The pressure on Mr Rajapaksa and his brothers, Prime Minister Mahinda Rajapaksa, and Finance Minister Basil Rajapaksa has been building for months as strains on the economy have been compounded by a series of policy mistakes , according to analysts.

Sri Lanka’s economy, which depends on tourism, was hit hard after the 2019 Easter Sunday bombings, which killed more than 250 people in churches and hotels. After Mr Rajapaksa won the November election, he introduced a sweeping tax cut, and the coronavirus pandemic that soon followed put pressure on the currency, the Sri Lankan rupee.

The central bank has decided to peg the rupee to the dollar, rather than continuing to let it float. Analysts say this created a parallel black market and arbitrage opportunities that led to a steep drop in Sri Lanka’s sovereign debt. At the same time, the country’s foreign exchange reserves have fallen to dangerous levels, making it difficult to buy essential imports, including medicine, gas and fuel.

Allies of Mr Rajapaksa, whose family dominated Sri Lankan politics for many years, rebelled. Several political parties in his ruling coalition, which has a two-thirds majority in parliament, demanded that he appoint an interim government made up of the 11 parties represented in the legislature.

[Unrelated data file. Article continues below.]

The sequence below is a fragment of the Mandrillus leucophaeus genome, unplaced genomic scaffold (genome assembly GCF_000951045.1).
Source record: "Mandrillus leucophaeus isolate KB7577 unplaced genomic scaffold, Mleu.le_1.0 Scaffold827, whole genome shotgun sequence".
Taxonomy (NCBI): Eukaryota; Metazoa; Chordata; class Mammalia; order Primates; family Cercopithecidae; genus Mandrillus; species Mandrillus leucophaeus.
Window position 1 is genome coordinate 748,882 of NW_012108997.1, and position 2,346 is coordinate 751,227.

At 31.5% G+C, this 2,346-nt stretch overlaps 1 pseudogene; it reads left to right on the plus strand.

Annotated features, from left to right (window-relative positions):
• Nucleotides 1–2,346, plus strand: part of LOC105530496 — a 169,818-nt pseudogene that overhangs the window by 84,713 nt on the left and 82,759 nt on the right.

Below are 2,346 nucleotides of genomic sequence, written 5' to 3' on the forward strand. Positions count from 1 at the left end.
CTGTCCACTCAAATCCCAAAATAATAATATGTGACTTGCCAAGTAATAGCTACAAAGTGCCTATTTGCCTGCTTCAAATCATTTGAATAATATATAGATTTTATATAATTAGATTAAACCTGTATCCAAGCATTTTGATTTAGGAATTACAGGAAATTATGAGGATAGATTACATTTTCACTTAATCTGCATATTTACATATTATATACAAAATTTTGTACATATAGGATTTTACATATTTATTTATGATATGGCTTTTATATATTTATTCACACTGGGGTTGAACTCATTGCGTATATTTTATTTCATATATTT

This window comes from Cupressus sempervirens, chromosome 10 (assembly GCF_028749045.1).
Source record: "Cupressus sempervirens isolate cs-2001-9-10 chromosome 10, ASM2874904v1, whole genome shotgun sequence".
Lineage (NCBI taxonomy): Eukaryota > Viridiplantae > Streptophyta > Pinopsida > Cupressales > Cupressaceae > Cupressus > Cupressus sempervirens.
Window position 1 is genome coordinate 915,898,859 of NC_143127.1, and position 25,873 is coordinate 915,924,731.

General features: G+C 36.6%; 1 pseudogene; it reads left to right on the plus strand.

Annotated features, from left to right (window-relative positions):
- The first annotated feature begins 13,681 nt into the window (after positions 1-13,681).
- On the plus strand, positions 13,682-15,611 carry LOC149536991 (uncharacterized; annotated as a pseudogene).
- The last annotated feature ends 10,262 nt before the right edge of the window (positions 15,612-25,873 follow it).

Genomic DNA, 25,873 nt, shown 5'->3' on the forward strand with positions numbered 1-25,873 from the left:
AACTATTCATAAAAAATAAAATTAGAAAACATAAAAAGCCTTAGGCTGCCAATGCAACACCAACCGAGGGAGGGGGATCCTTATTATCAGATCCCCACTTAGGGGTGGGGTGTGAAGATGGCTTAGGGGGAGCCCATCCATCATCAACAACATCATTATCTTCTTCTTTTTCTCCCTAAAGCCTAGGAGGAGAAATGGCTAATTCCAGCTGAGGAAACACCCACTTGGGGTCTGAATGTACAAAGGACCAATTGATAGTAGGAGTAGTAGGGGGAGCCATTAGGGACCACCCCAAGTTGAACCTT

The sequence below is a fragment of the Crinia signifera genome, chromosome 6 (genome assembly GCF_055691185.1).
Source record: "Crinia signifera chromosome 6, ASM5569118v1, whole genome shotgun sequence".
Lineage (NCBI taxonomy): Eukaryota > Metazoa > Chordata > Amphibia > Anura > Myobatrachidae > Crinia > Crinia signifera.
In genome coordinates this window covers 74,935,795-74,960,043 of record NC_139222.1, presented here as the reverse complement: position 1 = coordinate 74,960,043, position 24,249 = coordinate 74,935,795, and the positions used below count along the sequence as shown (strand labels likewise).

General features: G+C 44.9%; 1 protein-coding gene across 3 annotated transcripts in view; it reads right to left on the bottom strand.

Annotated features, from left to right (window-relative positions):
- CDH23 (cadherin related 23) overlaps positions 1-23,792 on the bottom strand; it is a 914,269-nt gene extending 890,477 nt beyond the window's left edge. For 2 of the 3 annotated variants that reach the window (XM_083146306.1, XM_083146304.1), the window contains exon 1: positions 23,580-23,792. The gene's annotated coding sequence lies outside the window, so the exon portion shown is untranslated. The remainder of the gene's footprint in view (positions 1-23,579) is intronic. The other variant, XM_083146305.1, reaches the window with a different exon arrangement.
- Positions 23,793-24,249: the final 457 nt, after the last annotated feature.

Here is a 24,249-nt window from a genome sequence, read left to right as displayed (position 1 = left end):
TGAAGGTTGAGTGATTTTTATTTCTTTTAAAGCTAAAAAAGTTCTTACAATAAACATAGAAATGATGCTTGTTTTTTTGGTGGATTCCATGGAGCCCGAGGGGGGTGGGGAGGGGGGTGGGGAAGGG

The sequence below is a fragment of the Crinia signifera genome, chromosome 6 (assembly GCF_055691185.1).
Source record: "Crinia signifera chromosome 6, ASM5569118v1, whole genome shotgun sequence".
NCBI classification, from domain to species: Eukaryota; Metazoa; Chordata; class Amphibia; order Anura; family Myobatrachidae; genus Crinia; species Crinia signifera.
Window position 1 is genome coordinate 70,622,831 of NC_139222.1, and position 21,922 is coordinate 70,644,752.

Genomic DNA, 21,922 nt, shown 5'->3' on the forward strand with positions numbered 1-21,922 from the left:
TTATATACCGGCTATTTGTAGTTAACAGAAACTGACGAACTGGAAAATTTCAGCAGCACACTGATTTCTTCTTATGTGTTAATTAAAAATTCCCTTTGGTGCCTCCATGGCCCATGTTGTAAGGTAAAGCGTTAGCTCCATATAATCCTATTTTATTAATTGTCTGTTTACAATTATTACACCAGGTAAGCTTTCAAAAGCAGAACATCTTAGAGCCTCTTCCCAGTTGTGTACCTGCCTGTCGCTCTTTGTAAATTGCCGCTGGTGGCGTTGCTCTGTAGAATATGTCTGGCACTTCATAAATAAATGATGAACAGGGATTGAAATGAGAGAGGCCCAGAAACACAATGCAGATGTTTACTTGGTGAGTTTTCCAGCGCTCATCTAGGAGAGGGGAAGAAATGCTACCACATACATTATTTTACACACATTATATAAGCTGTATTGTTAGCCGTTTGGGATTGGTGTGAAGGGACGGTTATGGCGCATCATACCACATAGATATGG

A coalition member, the Freedom Party of Sri Lanka, told a meeting on Friday that he would abandon the coalition unless he took the step to “alleviate the economic crisis, after which an election must be summoned,” a senior party official said. , Rohana Lakshman Piyadasa, said in an interview.

How Mr Rajapaksa responds to public protests in defiance of his emergency order will be closely watched to gauge how much, or how much, he has changed since his family was last in power.

Mr Rajapksa was defense secretary and his brother Mahinda was president during the brutal final stage of Sri Lanka’s long civil war. The Rajapaksas have been widely credited with ending the war. But they have also been blamed by victims backed by the United Nations investigations into war crimes and other abuses.

The family had held power for a decade, until 2015 when they were removed from office. Their final years in government were marked by frequent kidnappings of opponents, often crammed into white vans, never to be seen again.

After the devastating Easter terror attacks, security issues were brought to the forefront of public consciousness, creating an opening in elections for Mr Rajapaksa and his family to return to power.

In Rajagiriya, protesters said what they expected most from Rajapaksas was a certain humility to acknowledge their missteps.

“They have to take to the streets and say, ‘We made some bad decisions, but we hear you, we feel you. Let’s get together and fix this problem. They don’t do that. They are showing a strong hand and suppressing the people,” said Mr. Jayawardana, the protester.

Skandha Gunasekara reported from Colombo, and Emilie Schmall from New Delhi.